I recently had my wife’s dad, sister and her two children move in with us. Since none are working, I was wondering if there’s any tax advantages I can access to help with increased expenses? Kids are 11 and 6.
Under the old tax law, you might have been able to claim them as dependents giving you a whopping extra $16,000 or so in deductions. Sadly, the new tax law (Tax Cuts and Jobs Act) eliminated these exemption for you.
If their kids qualify as dependents of yours, you might be eligible for a $2,000 tax credit each if you earn under a certain income. Check with your accountant about this however, here are the requirements needed to claim the child tax credit.
Here’s how to determine which of your kids will qualify you for the credit:
Age test : To qualify, a child must have been under age 17 (i.e., 16 years old or younger) at the end of the tax year for which you claim the credit.
Relationship test: The child must be your own child, a stepchild, or a foster child placed with you by a court or authorized agency. An adopted child is always treated as your own child. (“An adopted child” includes a child lawfully placed with you for legal adoption, even if that adoption is not final by the end of the tax year.) You can also claim your brother or sister, stepbrother, stepsister. And you can claim descendants of any of these qualifying people—such as your nieces, nephews and grandchildren—if they meet all the other tests.
Support test: To qualify, the child cannot have provided more than half of his or her own financial support during the tax year.
Dependent test: You must claim the child as a dependent on your tax return.Bear in mind that in order for you to claim a child as a dependent, he or she must:
1) be your child (or adoptive or foster child), sibling, niece, nephew or grandchild;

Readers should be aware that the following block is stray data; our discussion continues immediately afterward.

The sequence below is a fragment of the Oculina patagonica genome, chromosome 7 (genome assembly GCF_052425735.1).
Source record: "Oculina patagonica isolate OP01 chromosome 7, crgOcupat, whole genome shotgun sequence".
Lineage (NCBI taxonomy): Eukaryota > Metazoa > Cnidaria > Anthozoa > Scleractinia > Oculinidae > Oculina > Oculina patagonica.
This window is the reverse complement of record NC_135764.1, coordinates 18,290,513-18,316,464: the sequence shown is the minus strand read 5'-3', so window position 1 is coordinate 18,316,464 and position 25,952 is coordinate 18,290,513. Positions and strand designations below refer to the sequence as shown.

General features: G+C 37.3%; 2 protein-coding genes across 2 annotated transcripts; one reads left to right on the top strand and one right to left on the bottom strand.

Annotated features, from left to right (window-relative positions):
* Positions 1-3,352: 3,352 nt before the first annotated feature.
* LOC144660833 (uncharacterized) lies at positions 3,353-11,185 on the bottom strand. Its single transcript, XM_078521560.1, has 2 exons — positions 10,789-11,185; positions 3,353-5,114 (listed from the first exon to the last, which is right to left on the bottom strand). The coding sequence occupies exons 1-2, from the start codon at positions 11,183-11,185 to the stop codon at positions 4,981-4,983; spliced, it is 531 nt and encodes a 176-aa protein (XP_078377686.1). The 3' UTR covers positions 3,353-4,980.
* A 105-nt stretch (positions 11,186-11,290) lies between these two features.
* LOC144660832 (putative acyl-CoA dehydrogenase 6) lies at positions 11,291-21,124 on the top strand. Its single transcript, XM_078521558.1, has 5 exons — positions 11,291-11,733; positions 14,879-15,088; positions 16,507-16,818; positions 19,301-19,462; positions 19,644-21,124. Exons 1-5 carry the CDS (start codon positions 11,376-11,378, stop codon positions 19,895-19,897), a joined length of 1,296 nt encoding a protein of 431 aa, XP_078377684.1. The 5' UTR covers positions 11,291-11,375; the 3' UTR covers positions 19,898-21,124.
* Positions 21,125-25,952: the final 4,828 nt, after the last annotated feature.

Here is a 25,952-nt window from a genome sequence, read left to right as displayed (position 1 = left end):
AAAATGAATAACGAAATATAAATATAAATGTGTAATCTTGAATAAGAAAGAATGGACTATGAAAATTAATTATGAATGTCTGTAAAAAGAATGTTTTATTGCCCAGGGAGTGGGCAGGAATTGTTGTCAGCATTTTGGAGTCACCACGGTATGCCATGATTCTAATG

2) be under age 19, or under age 24 and a full time student for at least five months of the year; or be permanently disabled, regardless of age;
3) have lived with you for more than half the year; and 4) have provided no more than half his or her own support for the year.
Citizenship test: The child must be a U.S. citizen, a U.S. national or a U.S. resident alien. (For tax purposes, the term “U.S. national” refers to individuals who were born in American Samoa or in the Commonwealth of the Northern Mariana Islands.)
Residence test: The child must have lived with you for more than half of the tax year for which you claim the credit. There are important exceptions, however: A child who was born (or died) during the tax year is considered to have lived with you for the entire year.Temporary absences by you or the child for special circumstances, such as school, vacation, business, medical care, military services or detention in a juvenile facility, are counted as time the child lived with you. (There are also some exceptions to the residency test for children of divorced or separated parents. For details, see the instructions for Form 1040, lines 51 and 6c, or Form 1040A, lines 33 and 6c.)
Family income test: The child tax credit is reduced if your modified adjusted gross income (MAGI) is above certain amounts, which are determined by your tax-filing status. In 2017, the phase out threshold is $55,000 for married couples filing separately; $75,000 for single, head of household, and qualifying widow or widower filers; and $110,000 for married couples filing jointly. For each $1,000 of income above the threshold, your available child tax credit is reduced by $50. Beginning in 2018, the phaseout of the credit begins with $200,000 in income ($400,000 for married filing jointly).
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